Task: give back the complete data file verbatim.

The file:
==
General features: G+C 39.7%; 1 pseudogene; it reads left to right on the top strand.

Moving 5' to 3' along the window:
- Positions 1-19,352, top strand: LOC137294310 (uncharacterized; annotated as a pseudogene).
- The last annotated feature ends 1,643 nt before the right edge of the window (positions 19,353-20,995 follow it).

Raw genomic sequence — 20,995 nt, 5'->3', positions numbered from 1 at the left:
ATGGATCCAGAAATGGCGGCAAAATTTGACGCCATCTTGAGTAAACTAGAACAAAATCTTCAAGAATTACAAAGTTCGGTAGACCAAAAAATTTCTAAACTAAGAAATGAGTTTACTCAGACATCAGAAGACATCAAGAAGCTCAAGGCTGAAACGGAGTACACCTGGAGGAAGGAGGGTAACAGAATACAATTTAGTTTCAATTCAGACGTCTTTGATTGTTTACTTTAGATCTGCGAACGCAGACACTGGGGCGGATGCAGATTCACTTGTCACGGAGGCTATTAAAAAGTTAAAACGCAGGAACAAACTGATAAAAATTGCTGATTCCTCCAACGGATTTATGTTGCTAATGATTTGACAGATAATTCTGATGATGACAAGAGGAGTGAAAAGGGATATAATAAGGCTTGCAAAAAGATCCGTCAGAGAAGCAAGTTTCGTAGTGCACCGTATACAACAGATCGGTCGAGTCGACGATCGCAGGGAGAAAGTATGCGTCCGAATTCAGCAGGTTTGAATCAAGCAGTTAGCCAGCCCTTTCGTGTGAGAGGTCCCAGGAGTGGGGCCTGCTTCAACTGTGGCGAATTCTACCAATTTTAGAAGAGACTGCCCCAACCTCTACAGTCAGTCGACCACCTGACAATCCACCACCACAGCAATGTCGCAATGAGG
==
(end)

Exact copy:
General features: G+C 39.7%; 1 pseudogene; it reads left to right on the top strand.

Moving 5' to 3' along the window:
- Positions 1-19,352, top strand: LOC137294310 (uncharacterized; annotated as a pseudogene).
- The last annotated feature ends 1,643 nt before the right edge of the window (positions 19,353-20,995 follow it).

Raw genomic sequence — 20,995 nt, 5'->3', positions numbered from 1 at the left:
ATGGATCCAGAAATGGCGGCAAAATTTGACGCCATCTTGAGTAAACTAGAACAAAATCTTCAAGAATTACAAAGTTCGGTAGACCAAAAAATTTCTAAACTAAGAAATGAGTTTACTCAGACATCAGAAGACATCAAGAAGCTCAAGGCTGAAACGGAGTACACCTGGAGGAAGGAGGGTAACAGAATACAATTTAGTTTCAATTCAGACGTCTTTGATTGTTTACTTTAGATCTGCGAACGCAGACACTGGGGCGGATGCAGATTCACTTGTCACGGAGGCTATTAAAAAGTTAAAACGCAGGAACAAACTGATAAAAATTGCTGATTCCTCCAACGGATTTATGTTGCTAATGATTTGACAGATAATTCTGATGATGACAAGAGGAGTGAAAAGGGATATAATAAGGCTTGCAAAAAGATCCGTCAGAGAAGCAAGTTTCGTAGTGCACCGTATACAACAGATCGGTCGAGTCGACGATCGCAGGGAGAAAGTATGCGTCCGAATTCAGCAGGTTTGAATCAAGCAGTTAGCCAGCCCTTTCGTGTGAGAGGTCCCAGGAGTGGGGCCTGCTTCAACTGTGGCGAATTCTACCAATTTTAGAAGAGACTGCCCCAACCTCTACAGTCAGTCGACCACCTGACAATCCACCACCACAGCAATGTCGCAATGAGG